Making small business more like big business

Google was founded in 1998.  Facebook was founded in 2004.  In a world that has been transformed by companies that are younger than the legal drinking age, the startup has gained an almost mythical quality, with even the most cursory of Google searches yielding multiple articles encouraging  startup behaviour in larger, more established companies. Large companies with paltry single digit revenue growth are clamouring for startup gold dust, rethinking strategy, R&D and even hiring policy along the way.  However I am here to argue that the opposite should be taking place – why aren’t more startups acting like multibillion dollar corporations?

This may be against the currently held wisdom, but the numbers back it up.  Forbes’ top 10 companies in 2013 made c. $175B in profit last year, while most startups don’t even generate any revenue.  The latest and greatest startup tech companies might be valued in billions, but Walmart’s market capitalization is c. $250B.  So why on earth are business gurus imploring these leaders of industry to imitate their lesser cousins?  The sooner early-stage companies start to act like big corporate, the better.

As an entrepreneur, how is it best to go about this startup transformation?  The first step is obvious, which is to focus on shareholder value at all times.  While your shareholders are probably limited in number (indeed it might just be you), that doesn’t mean you shouldn’t adopt this crucial tenet of big business.  It doesn’t matter if your lead developer’s latest idea could get you 100,000 new users, what does that mean in terms of market capitalisation?  It doesn’t matter if a new idea might change the way in which people interact online – if it doesn’t increase your shareholders’ dividend then you don’t want to hear it.  These things are important to big business, and as an aspiring big business, they are therefore important to you.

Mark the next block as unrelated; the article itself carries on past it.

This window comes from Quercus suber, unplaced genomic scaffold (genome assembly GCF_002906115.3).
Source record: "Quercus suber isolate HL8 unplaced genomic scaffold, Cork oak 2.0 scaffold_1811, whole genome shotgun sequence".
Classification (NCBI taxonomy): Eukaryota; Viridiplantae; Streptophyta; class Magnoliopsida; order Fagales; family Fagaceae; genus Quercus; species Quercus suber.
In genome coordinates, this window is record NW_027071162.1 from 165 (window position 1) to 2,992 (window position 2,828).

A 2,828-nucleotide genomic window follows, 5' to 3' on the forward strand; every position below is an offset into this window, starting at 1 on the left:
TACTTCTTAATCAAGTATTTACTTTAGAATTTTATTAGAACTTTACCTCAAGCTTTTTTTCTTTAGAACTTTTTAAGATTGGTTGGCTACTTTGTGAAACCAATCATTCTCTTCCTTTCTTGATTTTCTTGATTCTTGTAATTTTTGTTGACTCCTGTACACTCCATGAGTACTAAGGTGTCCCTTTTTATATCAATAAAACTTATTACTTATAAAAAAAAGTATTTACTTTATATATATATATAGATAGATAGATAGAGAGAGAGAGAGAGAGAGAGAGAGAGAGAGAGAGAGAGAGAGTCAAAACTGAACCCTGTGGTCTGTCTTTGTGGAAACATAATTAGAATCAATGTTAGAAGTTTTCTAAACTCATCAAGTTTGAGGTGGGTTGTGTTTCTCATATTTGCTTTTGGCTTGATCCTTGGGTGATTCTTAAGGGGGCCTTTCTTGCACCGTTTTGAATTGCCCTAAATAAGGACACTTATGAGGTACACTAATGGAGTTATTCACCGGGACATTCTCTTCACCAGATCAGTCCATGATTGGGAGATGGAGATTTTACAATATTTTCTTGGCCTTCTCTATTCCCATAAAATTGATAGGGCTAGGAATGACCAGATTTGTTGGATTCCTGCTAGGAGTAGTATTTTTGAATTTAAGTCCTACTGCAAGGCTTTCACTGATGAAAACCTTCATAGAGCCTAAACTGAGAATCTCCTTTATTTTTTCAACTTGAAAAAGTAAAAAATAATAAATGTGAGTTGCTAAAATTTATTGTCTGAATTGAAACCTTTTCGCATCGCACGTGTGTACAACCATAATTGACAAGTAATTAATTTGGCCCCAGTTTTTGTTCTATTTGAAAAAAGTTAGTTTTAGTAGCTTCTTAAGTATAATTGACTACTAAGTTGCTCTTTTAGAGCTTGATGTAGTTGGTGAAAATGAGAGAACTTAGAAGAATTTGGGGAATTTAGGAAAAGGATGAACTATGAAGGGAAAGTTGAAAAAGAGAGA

Having realigned your company’s focus, the next thing to do is to introduce some bureaucracy.  Big corporate has lots of hierarchy, and so should you.  Establish a layer of managers between you and your front-line workers.  Hire some managers to manage those managers, with management team leaders to oversee it all.  Introduce committees, bringing in people with disparate views, interests and competencies.  Make sure that all decisions have multiple stakeholders, with diverse and vested interests.  Only then will your startup start to mimic the dynamism of big business.

When hiring your myriad management structure, the approach is well-established – competency-based questions. Often startups focus a lot on company fit, and technical skills, when they should in fact be worrying about times their employees have historically dealt with conflict.  What about your employees’ self-reported track record when it comes to team-work, and overcoming difficult problems?  I, for one, would never hire anyone who couldn’t give me two examples of times when they have implemented change in their organisation.  I would strongly recommend that you don’t either.  Rely on competency-based questions, and you will get the loyal foot-soldiers your company needs.

Having established your structure, and hired your employees, how should you go to work?  The key is to be as prescriptive as you possibly can.  Some foolish startups encourage “free time” and “employee creativity”.  This is to be discouraged, as it wastes valuable company time, and company time is company money, and company money is shareholder value.  Lest you even consider wasting shareholder value, I will refer you to my first point – Shareholder Value, Shareholder Value, Shareholder Value.  If you focus on that, you won’t go far wrong.

These changes may all seem large scale, and fundamental, and that is because they are.  But if you are serious about making your business a big business, they are changes that you will do well to make, and you will surely be glad when you have done so.

 

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